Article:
I was asked recently: “What’s a good way of explaining to my MD why I want our website to improve further on its 500 visits a week, when we already get more visits each week than there are potential customers in the whole country?”. I assumed therefore that the problem was that the MD was looking at those numbers and concluding that the entire concept of web marketing was suspicious.
Funnily enough, I once heard a completely different but related question, which was: “What’s a good way of explaining why we don’t get hundreds of enquiries a month from our website, when thousands of people have made their way there, presumably for a reason?”
These are the sorts of questions which we all have to get used to in marketing. It’s not easy. For every visit to your website, only a small number will be potential new customers. There’ll be existing customers, staff, people arriving by mistake, people looking up your address, people using your content for information …all sorts. Many of these folks would have done other things in the past, such as referred to the manual in their drawer somewhere, or looked up your phone number in a directory. Now they use your website. Bundled in with all these visitors, somewhere, are the new business prospects. We need to measure these separately (perhaps as first-time visitors who actually spend some time on the site, for example) and not get distracted by the overall visitor totals. Do we count the number of times the company phone rings each day as an indicator of how many enquiries we’re getting? Of course not. The vast majority of calls aren’t new business enquiries, however much we hope they are.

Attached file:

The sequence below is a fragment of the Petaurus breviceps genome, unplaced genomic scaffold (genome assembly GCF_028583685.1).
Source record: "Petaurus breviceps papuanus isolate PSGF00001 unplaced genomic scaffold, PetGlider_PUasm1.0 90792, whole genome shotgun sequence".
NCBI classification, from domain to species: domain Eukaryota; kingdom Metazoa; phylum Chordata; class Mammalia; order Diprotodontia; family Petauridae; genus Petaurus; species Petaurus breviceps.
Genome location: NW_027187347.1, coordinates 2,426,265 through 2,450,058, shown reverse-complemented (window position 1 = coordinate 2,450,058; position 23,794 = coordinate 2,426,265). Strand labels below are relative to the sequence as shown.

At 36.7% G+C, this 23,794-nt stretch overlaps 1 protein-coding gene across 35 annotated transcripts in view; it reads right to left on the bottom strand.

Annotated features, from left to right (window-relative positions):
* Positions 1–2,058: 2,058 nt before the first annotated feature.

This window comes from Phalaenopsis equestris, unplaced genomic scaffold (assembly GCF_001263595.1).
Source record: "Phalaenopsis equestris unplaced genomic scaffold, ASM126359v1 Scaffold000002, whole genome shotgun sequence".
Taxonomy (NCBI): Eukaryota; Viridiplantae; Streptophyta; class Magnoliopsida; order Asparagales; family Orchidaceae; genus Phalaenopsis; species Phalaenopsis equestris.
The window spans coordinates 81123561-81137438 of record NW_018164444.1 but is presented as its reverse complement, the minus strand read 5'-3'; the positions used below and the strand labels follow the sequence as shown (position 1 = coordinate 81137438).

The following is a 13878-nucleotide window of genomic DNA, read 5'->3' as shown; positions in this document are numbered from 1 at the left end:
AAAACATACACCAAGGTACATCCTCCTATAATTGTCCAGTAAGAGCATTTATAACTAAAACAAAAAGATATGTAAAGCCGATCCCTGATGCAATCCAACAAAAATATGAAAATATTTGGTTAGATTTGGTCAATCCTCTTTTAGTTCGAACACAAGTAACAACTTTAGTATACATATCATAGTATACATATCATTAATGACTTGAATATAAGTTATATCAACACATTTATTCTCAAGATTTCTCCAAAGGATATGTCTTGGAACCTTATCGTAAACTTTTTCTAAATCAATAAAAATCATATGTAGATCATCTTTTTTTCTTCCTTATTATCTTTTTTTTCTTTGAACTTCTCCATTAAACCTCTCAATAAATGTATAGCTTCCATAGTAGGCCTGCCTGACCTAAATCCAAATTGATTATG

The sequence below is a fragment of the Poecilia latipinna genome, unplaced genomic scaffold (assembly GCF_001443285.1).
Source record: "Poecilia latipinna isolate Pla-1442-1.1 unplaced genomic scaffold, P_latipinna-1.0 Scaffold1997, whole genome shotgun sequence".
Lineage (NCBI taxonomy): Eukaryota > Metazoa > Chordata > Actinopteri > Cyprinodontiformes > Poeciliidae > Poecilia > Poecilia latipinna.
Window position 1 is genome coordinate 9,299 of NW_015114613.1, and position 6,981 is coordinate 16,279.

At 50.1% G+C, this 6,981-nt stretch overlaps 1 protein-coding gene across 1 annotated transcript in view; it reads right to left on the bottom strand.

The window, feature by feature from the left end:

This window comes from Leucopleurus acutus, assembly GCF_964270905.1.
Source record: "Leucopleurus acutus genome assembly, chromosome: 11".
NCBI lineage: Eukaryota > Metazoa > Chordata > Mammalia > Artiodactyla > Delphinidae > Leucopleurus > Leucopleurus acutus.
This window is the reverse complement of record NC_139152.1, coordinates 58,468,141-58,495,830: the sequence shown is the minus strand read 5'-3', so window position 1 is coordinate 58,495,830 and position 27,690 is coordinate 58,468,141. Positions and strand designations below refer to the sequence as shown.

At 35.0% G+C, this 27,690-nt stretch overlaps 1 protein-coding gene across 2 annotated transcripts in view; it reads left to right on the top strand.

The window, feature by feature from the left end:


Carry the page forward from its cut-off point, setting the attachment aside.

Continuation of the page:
As to why you used to get 10 enquiries a week, and now in the age of the internet you don’t get any more, despite 1000 people visiting your website, think about how many people in the past read your magazine articles or picked up a brochure at an exhibition without going on to make an enquiry. The web is just a new way of doing things, but there’s still only the same number of enquiries to go round. Probably fewer, actually, as many people can now do all their research without even talking to you.